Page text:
One amazing answer to prayer is that our nearest government hospital has chosen not to go on strike. I believe this has kept us at Tenwek from overflowing even more than we are! Praise God for the doctors and nurses who have stayed to serve their people. Many of the doctors working in that facility were trained at Tenwek including their medical superintendent who was one of our Family Medicine residents.
Within the difficulty also comes opportunity. Many people coming to us now might never have come to Tenwek, instead seeking care at a closer facility. Please pray that Tenwek can be a beacon of hope and love to these patients who so desperately need God's healing both physically and spiritually.
As we begin this week, may we have open hearts to see each one with compassion, and to share the love and hope of Jesus
Many thanks for standing with us in service to the people of Kenya.
This is the end of our first full calendar year here at Tenwek as a family. We are so grateful for all of the support we have received from so many - including you.
We wish you a very Merry Christmas and a Happy New Year!
Mike, Julie, Eden and Caleb
Story and photos used with mom's permission
A month ago I received an urgent page from the head nurse at Tenwek. A hospital was calling to send us a very sick newborn girl. She was only 2 kg and had been vomiting since she was born three days before. The transfer was arranged emergently.
On arrival to Tenwek, we found her to be quite ill. Gravely so. We emergently took her to theatre to find what we feared - over half of her small intestine was twisted and black. It needed to be removed. Had it been much more she would not be able to survive without very expensive nutrition through her IV - perhaps indefinitely. Something that doesn't happen here in subSaharan Africa. Some places can manage short term treatment like that, but not long term. We have been striving to provide such short term treatment for little ones like this and we thought we might be able to do so for her. For a little while...
So we removed the dying intestine. But she was so sick we were worried she wouldn't survive. We decided we would bring her back in two days (if she survived) to make sure no further intestine needed to be removed. Just before closing her little abdomen, I reached up with a finger to check her stomach and make sure the drain we placed through her nose was properly positioned inside the stomach to keep it decompressed after surgery. A routine thing. But instead of finding the tube as expected, I found her stomach was mostly dead.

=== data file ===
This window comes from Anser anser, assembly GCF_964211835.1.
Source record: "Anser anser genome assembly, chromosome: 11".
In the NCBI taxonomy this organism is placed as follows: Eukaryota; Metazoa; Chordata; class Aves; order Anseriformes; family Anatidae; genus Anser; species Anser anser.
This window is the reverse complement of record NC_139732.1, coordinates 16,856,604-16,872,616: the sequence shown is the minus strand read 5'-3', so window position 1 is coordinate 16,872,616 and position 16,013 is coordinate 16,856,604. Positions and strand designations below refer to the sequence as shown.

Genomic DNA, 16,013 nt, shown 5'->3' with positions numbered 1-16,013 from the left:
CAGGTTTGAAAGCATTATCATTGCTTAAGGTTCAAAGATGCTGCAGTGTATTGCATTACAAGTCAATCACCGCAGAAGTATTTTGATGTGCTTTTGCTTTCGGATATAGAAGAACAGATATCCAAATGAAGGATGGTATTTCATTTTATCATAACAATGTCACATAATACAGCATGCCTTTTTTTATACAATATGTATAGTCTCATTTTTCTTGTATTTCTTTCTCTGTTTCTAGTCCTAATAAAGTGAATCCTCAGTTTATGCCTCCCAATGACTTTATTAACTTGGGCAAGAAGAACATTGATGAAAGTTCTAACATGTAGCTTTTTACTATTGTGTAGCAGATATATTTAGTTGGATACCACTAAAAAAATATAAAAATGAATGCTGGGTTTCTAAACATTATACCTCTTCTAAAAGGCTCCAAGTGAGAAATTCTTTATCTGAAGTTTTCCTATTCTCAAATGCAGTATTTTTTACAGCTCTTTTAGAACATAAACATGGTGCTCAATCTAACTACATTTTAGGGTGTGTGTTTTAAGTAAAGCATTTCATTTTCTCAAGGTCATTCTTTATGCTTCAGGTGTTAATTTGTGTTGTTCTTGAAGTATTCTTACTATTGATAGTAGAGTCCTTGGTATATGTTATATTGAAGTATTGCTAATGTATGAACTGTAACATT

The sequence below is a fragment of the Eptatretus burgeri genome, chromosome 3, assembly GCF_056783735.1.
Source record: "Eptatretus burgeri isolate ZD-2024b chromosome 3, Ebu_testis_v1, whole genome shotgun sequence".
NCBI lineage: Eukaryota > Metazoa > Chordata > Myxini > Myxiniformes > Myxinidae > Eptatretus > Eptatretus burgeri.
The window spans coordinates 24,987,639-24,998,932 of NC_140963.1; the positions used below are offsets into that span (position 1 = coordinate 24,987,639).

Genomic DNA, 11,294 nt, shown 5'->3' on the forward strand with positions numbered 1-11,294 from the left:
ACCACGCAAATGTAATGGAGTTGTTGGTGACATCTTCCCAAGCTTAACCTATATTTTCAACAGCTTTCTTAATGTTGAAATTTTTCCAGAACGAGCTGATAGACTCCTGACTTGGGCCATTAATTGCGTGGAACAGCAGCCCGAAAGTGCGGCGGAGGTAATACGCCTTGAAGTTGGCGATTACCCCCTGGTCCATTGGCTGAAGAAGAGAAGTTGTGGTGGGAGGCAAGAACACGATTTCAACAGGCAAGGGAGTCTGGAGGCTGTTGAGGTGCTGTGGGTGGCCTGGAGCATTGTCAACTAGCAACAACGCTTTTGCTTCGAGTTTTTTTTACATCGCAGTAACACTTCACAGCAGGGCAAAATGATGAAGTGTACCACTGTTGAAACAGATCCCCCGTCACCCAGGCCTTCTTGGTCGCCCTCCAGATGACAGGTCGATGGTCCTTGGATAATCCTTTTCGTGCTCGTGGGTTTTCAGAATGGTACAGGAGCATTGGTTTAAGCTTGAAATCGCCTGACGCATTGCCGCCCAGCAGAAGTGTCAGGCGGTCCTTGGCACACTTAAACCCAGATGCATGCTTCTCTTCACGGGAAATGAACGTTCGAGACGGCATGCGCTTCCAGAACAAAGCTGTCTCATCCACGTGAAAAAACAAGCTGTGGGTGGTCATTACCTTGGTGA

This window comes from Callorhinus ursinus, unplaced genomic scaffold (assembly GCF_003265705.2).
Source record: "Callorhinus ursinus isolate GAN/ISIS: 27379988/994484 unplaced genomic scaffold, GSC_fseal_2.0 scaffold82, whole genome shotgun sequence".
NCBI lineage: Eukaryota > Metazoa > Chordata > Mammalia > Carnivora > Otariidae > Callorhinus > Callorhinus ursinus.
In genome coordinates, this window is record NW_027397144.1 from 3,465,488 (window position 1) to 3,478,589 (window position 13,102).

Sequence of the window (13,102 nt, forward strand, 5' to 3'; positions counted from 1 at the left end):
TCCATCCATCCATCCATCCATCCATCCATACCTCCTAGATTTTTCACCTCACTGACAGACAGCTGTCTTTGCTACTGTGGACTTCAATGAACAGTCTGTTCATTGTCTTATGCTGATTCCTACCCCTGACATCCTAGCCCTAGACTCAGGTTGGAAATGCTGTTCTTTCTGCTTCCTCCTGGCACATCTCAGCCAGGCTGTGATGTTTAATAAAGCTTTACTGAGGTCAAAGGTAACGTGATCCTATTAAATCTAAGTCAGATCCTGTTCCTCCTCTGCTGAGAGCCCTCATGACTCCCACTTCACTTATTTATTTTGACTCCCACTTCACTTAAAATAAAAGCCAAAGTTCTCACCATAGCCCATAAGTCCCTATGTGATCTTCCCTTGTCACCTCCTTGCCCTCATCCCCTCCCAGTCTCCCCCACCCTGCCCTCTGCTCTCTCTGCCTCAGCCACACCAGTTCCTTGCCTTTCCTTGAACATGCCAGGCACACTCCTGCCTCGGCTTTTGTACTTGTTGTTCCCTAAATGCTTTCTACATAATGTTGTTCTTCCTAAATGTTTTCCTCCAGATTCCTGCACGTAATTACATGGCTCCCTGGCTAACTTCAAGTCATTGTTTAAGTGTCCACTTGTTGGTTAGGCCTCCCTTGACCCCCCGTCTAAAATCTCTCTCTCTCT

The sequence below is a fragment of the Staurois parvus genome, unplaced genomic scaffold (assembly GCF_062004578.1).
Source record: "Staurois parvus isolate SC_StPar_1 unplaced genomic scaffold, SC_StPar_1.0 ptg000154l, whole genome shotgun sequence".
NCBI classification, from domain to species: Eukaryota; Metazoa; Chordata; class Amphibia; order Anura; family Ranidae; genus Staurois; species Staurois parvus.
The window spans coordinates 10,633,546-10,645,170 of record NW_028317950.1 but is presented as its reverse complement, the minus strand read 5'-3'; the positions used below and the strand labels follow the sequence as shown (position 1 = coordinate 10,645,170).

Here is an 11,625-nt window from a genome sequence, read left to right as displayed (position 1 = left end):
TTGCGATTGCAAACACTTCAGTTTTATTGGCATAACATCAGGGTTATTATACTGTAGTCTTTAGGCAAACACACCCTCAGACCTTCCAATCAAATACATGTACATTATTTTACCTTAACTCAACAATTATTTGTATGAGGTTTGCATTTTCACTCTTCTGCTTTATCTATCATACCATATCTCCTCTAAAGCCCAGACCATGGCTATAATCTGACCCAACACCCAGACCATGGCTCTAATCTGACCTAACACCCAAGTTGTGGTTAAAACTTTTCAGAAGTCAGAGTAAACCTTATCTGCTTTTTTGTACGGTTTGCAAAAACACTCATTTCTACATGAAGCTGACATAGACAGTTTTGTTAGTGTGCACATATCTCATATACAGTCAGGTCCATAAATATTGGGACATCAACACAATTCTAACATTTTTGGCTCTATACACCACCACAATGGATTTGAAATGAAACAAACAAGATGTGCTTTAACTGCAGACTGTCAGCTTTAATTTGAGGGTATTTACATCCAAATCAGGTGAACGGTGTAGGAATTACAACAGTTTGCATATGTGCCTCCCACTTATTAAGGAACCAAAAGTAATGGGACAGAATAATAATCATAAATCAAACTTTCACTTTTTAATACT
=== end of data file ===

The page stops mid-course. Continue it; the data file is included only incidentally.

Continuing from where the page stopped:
Two thirds of her stomach was falling apart. I quickly removed the portion that was affected and placed the tube inside the good portion that remained. Then I quickly sewed up the large hole where most of her stomach should have been. We placed a drainage catheter next to the repair and closed up her belly. I didn't expect her to survive.
Amazingly she woke up right away after the operation and the anesthetist took out her breathing tube. She was vigorous and breathing well. I didn't expect that. Newborns don't usually wake up so well after something like this. So while the team prepared to move her to the nursery, I went to find mom.
Mom was visibly relieved when I told her that her daughter was alive. She hugged her mom who was with her. But then I needed to tell her the huge battle her child was facing. Her face showed her understanding. I tried to share the struggle while preserving some hope. But I had very little and I think mom could tell. Her daughter's name was Tracy.
The next two days are a bit of a blur for me. I checked on Tracy frequently. My wife and I and our daughter Eden prayed for her. Our friends in NY prayed with their daughters. Each time I checked, she was doing well. I had hope that maybe God would spare her little life.
Friday came and we operated again. A small amount of intestine needed to be removed but in general things looked very good. We decided her best chance was to reconnect her intestine (a D3 to mid small bowel anastomosis for those medically inclined). Amazingly she woke up right away again as soon as we were finished. Her characteristically strong cry gave me hope. Maybe God would spare her little life.